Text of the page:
I have been in New York City for 2 weeks now, visiting friends and places I’ve missed in the past 9 months of living in Beijing.
As happy as I am to be surrounded by friends again, I can’t help but feel out of place here. Feeling out of place in the city I considered “home” is a truly shitty situation to be in when I only have 2 months to re-immerse. Perhaps it’s counter culture shock, or I feel lost because I can’t remember the name of every station and connecting line of every subway train, or maybe I’ve just changed a lot. I can’t pinpoint the exact reason for this strange feeling, but it better go away soon because I’d like to enjoy myself thoroughly this vacation.
Now how about the good stuff. Well as the title of this post says, Brooklyn is a place where people say hello and it’s awesome! I’ve done a lot of strolling these past few weeks, reacquainting with my old neighborhood. During these strolls, countless people said hi, waved, smiled, nodded, said hello in Chinese, cat called. One guy, middle-aged, waved hello and said hi to every single person he walked past, including people in cars. A little boy with long, curly blonde hair ran past an elderly man sitting on a lawn chair in front of his Park Slope apartment on a busy sidewalk yelling HELLLLOOO! These are just two instances of friendly greetings that put a gigantic smile on my face.
When I was walking up 2nd Ave. in Manhattan, I noticed a short, Latino man karate-chopping some scaffolds. I gave him a smile, acknowledging his Jackie Chan-equivalent skillz and continued on. Then I heard, “China (‘chee-na’), China, do you like to eat?” to which I responded, “YEAH I like to eat (duh!!!)” “You wanna get some lunch with me? Or some coffee? I’d like to buy you something to eat.” “Oh, no thank you, I just ate. Look at my leftovers! Maybe another time.” “Alright…another time baby.”
At the Delicate Steve show last night at Mercury Lounge, somebody mistook me for the Asian keyboardist of the opening band, People Get Ready. I was chatting about China with a bouncer I used to know from my days of frequenting bars. The bouncer had just said something about me wearing all red (haha, China, Communist, get it?), when another dude interrupted to ask me something. I thought he asked, “Are you a spy???” thinking maybe he was just chiming in on our China conversation, so I said, hahaha yes, I AM a spy! He was like, huh? Well, did you? Did I what? DID YOU JUST PLAY? I finally understood he thought I was the girl from People Get Ready. No siree, I know all of us Asians look exactly the same and I’m flattered you thought I was her because she was beautiful and hip, but unfortunately I am not her. I am Emily He, queen of all that is good and holy.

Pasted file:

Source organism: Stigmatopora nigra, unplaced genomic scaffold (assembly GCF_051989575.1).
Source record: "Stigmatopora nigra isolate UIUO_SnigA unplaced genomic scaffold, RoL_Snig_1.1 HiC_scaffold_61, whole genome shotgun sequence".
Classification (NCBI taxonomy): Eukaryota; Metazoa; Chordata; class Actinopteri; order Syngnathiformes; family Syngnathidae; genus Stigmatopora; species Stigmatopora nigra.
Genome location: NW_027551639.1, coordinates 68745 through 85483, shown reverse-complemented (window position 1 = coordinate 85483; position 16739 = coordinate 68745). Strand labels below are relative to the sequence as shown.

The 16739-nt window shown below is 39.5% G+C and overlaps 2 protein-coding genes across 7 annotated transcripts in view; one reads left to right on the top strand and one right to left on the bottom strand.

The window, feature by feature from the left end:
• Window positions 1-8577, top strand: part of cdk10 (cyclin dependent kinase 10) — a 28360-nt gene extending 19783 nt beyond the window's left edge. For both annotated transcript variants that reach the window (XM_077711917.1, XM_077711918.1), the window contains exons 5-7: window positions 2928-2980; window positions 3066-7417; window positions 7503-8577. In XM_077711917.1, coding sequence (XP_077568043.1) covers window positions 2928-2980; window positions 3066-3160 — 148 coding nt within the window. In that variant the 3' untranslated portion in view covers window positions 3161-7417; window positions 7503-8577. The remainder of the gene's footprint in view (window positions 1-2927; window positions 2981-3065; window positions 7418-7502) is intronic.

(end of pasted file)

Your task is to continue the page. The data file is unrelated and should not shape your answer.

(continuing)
I’m sitting in a sunny cafe called Tiny Cup drinking delicious Counter Culture coffee (HOW IRONIC) and life is good. My mind is all over the place, likely from too much caffeine in one sitting. The brownstones on all the tree-lined streets and people hanging out on their stoops are so Brooklyn-y. Drinking coffee, listening to indie music and blogging on my Mac is so Brooklyn-y. Mommies pushing their babies around, mail-men and -women chatting with the locals and kids running through the streets after school is all so Brooklyn-y. Everything takes time. It’s going to take time for me to get back in the swing of what it means to be Brooklyn. But wait, I think what I loved most about Brooklyn is that everyone can be exactly who they are and still find their niche or niches or even complete isolation if that’s what they want.
So, I need to let down my hair (after I get my haircut tomorrow!) and just be myself and embrace every moment I have in this awesome city I once, and still can, call home. Oooooh, optimism is a good feeling. It’s good to be back.
Just hangin’ out on a Wednesday night.